For fountains, they are a great beauty and refreshment; but pools mar all,5 and make the garden unwholesome, and full of flies and frogs. Fountains I intend to be of two natures: the one that sprinkleth or spouteth water; the other a fair receipt of water,6 of some thirty or forty foot square, but without fish, or slime, or mud. For the first, the ornaments of images gilt, or of marble, which are in use, do well: but the main matter is so to convey the water, as it never stay,7 either in the bowls or in the cistern; that the water be never by rest discoloured, green or red or the like; or gather any mossiness or putrefaction. Besides that, it is to be cleansed every day by the band. Also some steps up to it, and some fine pavement about it, doth well. As for the other kind of fountain, which we may call a bathing pool, it may admit much curiosityl and beauty; wherewith we will not trouble ourselves: as, that the bottom be finely paved, and with images; the sides likewise; and withal embellished with coloured glass, and such things of lustre; encompassed also with fine rails of low statua's. But the main point is the same which we mentioned in the former kind of fountain; which is, that the water be in perpetual motion, fed by a water higher than the pool, and delivered into it by fair spouts, and then discharged away under ground, by some equality of bores, that it stay little.2 And for fine devices, of arching water without spilling, and making it rise in several forms (of feathers, drinking glasses, canopies, and the like), they be pretty things to look on, but nothing to health and sweetness.

1 insUir jimbriarum.

» Columnas etiam, et pyramides altos, ex opere lignario, in aliquibus locis sparscs, sepibus vestitas, recipio. 3 et tribus ambulacris.

* atque in vertice domicellus elegans extruatur.

* sed stagna et piscina exulenU

'unum qiti aqiiam salientem verset et dispergat, cum crateribue suis; alteram nitidum aqua puree rcceptaculum, &c 'utperpetuo jluat, nee consistat. VOL. XII. 16

For the heath, which was the third part of our plot, I wish it to be framed, as much as may be, to a natural wildness. Trees I would have none in it,3 but some thickets made only of sweet-briar and honeysuckle, and some wild vine amongst; and the ground set with violets, strawberries,1 and primroses. For these are sweet, and prosper in the shade. And these to be in the heath, here and there, not in any order.2 I like also little heaps, in the nature of mole-hills (such as are in wild heaths), to be set, some with wild thyme; some with pinks; some with germander, that gives a good flower to the eye; some with periwinkle; some with violets; some with strawberries; some with cowslips; some with daisies; some with red roses; some with lilium convallium; some with sweet-williams red; some with bear's-foot:8 and the like low flowers, being withal sweet and sightly. Part of which heaps are to be with standards of little bushes pricked upon their top, and part without. The standards to be roses ; * juniper; holly; berberries; (but here and there, because of the smell of their blossom ;6) red currants; gooseberry; rosemary; bays; sweet-briar; and such like. But these standards to be kept with cutting, that they grow not out of course.6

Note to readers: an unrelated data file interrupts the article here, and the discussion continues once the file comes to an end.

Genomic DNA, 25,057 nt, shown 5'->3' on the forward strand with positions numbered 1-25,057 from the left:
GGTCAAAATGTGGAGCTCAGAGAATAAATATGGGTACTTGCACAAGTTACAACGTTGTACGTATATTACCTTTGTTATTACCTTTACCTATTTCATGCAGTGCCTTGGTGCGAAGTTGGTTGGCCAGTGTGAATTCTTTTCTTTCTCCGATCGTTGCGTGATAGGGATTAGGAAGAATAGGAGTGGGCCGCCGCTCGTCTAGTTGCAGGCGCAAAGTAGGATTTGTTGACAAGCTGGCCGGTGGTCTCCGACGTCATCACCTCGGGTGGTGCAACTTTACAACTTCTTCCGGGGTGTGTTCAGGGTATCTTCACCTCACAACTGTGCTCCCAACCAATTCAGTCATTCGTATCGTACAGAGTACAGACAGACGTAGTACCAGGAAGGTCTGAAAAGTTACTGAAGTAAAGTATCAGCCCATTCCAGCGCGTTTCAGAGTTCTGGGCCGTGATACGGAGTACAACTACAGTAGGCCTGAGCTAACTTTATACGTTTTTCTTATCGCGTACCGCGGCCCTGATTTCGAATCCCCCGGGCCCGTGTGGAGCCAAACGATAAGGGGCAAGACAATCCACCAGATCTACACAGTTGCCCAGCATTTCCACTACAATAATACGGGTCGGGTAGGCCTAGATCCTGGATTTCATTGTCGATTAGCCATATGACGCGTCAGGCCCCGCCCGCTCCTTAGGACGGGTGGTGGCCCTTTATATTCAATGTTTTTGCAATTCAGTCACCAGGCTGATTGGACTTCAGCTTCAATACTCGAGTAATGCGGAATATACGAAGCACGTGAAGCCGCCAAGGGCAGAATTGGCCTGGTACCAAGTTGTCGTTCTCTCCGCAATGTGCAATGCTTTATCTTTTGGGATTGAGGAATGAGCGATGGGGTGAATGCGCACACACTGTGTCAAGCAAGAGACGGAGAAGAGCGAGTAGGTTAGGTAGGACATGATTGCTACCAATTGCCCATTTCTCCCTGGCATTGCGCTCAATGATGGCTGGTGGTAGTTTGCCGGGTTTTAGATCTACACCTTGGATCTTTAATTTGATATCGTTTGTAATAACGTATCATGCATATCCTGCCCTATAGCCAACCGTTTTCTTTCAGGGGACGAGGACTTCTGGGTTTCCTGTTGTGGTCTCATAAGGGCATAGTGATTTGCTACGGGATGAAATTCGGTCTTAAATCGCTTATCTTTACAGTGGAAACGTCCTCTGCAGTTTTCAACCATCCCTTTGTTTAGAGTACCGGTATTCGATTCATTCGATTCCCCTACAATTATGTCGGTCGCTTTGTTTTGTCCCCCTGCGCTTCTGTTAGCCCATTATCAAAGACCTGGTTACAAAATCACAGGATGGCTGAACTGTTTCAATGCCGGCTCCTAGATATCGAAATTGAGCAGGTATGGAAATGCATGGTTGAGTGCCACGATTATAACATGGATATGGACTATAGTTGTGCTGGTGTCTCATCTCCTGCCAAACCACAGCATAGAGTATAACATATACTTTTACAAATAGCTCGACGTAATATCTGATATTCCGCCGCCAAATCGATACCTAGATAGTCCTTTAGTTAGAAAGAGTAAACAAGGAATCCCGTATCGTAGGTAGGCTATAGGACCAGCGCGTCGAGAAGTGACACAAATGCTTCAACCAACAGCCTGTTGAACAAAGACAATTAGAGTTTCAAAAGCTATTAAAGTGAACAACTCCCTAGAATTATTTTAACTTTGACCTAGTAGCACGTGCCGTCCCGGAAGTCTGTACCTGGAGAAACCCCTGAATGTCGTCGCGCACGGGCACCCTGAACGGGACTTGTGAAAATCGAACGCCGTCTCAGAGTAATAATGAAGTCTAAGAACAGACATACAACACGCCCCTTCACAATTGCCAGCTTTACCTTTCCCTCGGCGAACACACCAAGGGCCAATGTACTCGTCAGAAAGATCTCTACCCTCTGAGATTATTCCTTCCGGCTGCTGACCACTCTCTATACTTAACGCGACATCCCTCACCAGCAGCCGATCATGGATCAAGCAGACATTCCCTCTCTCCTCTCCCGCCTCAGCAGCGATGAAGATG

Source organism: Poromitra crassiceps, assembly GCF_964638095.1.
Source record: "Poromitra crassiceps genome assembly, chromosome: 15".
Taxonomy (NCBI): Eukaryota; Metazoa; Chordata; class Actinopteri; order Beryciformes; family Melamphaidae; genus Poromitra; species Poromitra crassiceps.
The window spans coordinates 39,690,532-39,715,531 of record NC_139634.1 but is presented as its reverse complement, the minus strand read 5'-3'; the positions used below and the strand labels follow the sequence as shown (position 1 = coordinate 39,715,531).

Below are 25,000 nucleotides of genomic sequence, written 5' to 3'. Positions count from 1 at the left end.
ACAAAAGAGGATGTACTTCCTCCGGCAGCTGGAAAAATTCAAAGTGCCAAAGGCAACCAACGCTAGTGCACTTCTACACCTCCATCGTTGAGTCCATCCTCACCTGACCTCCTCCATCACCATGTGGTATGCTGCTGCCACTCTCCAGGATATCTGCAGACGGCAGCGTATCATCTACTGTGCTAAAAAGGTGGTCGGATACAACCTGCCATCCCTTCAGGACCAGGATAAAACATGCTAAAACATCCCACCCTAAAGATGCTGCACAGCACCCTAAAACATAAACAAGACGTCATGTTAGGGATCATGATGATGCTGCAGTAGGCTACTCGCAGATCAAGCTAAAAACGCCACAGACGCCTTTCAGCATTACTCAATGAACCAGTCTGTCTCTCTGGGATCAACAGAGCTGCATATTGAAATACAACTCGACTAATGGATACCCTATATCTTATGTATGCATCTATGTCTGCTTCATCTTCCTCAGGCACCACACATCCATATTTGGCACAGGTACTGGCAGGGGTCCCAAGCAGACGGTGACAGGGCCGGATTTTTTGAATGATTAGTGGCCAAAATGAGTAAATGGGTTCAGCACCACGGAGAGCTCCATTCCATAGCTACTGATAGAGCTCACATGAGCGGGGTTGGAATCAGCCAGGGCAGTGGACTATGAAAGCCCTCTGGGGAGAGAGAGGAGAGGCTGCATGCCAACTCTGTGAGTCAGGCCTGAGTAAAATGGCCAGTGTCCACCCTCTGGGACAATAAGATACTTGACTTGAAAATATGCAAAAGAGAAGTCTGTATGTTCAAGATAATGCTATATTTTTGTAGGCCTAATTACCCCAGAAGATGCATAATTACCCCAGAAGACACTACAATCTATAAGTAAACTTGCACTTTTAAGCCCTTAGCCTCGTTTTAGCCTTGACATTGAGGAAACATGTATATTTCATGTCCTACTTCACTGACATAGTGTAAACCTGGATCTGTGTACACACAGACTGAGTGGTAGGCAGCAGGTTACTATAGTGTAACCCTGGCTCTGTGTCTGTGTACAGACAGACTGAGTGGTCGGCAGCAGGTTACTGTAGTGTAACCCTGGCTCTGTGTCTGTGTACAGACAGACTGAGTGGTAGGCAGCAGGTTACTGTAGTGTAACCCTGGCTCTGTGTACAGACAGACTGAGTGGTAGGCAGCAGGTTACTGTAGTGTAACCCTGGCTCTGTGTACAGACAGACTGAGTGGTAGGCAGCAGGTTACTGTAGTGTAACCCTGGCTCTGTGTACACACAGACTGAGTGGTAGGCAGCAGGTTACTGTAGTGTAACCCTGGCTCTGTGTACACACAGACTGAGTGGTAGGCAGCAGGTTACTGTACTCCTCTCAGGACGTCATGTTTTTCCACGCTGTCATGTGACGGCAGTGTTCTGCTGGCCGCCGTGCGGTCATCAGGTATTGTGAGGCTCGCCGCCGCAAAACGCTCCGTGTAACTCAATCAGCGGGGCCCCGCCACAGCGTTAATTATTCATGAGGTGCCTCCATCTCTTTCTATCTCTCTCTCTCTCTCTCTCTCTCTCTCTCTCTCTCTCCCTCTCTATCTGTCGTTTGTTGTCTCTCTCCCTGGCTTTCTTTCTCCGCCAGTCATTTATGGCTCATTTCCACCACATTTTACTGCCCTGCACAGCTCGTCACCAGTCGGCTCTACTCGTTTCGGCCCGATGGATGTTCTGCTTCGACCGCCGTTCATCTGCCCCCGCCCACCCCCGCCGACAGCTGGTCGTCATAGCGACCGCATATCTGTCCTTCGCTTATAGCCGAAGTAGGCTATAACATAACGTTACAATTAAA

1 The copy in the British Museum has a semicolon after curiosity: my copy has a comma. And as it has certainly been a change in the type, and not a variety in the impression or an alteration made by the hand, I am inclined to think that the Museum copy was a proof in which corrections were afterwards made.

2 The translation adds : ut maneat limpida.

a The translation adds: nisi quod, in aliquibus locis erigi pracipio arbonm series, qua in sertice ambulacra contineant, ramis arborum cobperta, cum fenestris. Subjaceat autem pars soli Jloribus odoris swam abunde consita, qui auras in superius exhalent; alias fruticetum apertum esse sine arboribus ielim.


For the side grounds, you are to fill them with variety of alleys, private, to give a full shade, some of them, wheresoever the sun be. You are to frame some

1 fragis pracipue.

2 Dvmeta autem, et ambulacra super arbores, spargi volumus ad placitum, rum in ordine aliquo coVocari.

3 Helleboro flare purpurea.

Pars autem cumubrum habeat in vertice Jrutices; ea sini rosa, &c.

sed heec rarior, propter odoris gravitatem dum floret. The British Museum copy has a semicolon after blossom and no stop after berberries (or bearc-berries as it is spelt): my copy has a semicolon after beare-berries and no stop alter blossom. It is dilficult to say which has been the alteration; for in the original setting of the type room for a semicolon does not seem to have been left in either place. Here (as before) I suspect the intention of the corrector was to insert the first without removing the second. The parenthesis certainly refers to the berberry; the blossom of which has an offensive smell, when too near.

• ne deformiter excrescant.